There is little doubt today that the prevailing organisational culture has a direct impact on a company’s risk profile, value creation and return on investment. Massive technological and social changes have created a new business world that is no longer aligned to traditional management theory and practices. There is a new global antenna tuned to the perceived negative impacts of business on the societies in which they operate. At the same time digitalisation has empowered consumers, employees and stakeholders to take immediate action. As a result regulators too have shifted their focus from a fixation on employee conduct or “bad apples” to a focus on institutional integrity or “the barrel.”
Business ethics mastery has become, and will continue to become, an essential leadership skill as well as essential part of day to day mainstream management for middle managers. So let’s shift the focus from business ethics training for employees to business ethics training for leaders. Certainly that is what multinational corporations around the world are doing so why should Australia be different?
Australian Boards also need to move beyond compliance to focus on whether the organisational strategies devised by their CEO’s are in tune with wider societal values and, in particular, how are they designing their organisational cultures to ensure sustainable business success. Australia’s cultural perspective of ethics as the preserve of individual morality sets the bar of acceptable business standards too low and keeps a Board’s focus on compliance rather than addressing the ethical risks inherent in everyday business contexts.
Recently we saw Australia’s 7-Eleven Stores’ Chief Executive and Chairman resign amid exposures of unethical labour standards quickly followed by similar exposures of unfair employee wages practices by the nation’s biggest grocery chains, Coles and Woolworths. Meanwhile stakeholder backlash to the media exposures of unethical conduct in the Australian financial sector continues.
No enterprise is free of ethical issues and this requires a trade-off between either the interests of stakeholders or between competing organisational goals and stated values. How these competing tensions get managed will determine your public reputation.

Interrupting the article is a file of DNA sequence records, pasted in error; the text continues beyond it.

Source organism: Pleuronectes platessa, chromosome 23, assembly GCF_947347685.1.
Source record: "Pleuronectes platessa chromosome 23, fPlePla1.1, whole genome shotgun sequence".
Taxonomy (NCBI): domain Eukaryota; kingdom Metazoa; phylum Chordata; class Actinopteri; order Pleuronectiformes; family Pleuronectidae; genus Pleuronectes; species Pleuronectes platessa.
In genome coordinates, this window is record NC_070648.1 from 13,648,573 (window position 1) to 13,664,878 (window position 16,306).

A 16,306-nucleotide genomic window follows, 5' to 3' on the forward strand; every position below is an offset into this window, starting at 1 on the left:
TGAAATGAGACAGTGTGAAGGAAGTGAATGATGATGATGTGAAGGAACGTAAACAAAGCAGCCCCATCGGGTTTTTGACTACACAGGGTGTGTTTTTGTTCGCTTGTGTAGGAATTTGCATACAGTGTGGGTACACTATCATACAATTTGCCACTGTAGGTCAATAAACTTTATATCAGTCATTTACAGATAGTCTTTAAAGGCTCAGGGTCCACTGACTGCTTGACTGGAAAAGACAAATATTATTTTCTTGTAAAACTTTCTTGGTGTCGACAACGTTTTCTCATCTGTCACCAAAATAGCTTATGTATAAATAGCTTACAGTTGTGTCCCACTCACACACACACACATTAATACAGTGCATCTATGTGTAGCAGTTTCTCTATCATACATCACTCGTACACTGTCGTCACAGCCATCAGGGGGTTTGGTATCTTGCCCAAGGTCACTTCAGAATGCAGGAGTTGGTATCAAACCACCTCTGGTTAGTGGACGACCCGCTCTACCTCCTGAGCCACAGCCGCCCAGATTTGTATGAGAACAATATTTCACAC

Regulators and savvy stakeholders are well aware that today’s business risks – financial, social and environmental – are largely known and can therefore be proactively managed if Boards and CEO’s choose to do so.
Ethical leadership recognizes this challenge and purposely designs its organisational culture to eliminate known risks and anticipate the unknown ones.
There is growing consensus that the key to enabling employees to be as ethical as possible is to design an organisational environment that makes such behaviour automatic and habitual.
Behaviour economics highlights how managing business ethics is more about how leaders establish their organisational context and how they then skill their people rather than bureaucratic policies and procedures.
Ethical leadership workshops skill executives in the critical skills they need to design ethical systems. They build the business case for why ethical acumen must be built at both leadership and middle management levels.
Australia’s ongoing cultural preference to see business ethical standards as the preserve of individual morality sets the bar of acceptable business standards too low. It keeps the focus on the players and not how the game is being played. Meanwhile Australian businesses continue to fund complex compliance programs that, recent history has shown, simply paper over the cracks leaving systemic issues unaddressed. Ongoing backlashes by consumers and savvy media seem inevitable.
Consciously designing organizational cultures is the new game changer. Are Australian organisations ready to embrace the new skills needed for ethical leadership? Or, will the focus stay on employees rather than on leaders reskilling themselves to better address the new rules of the Biggest Game on the Planet?
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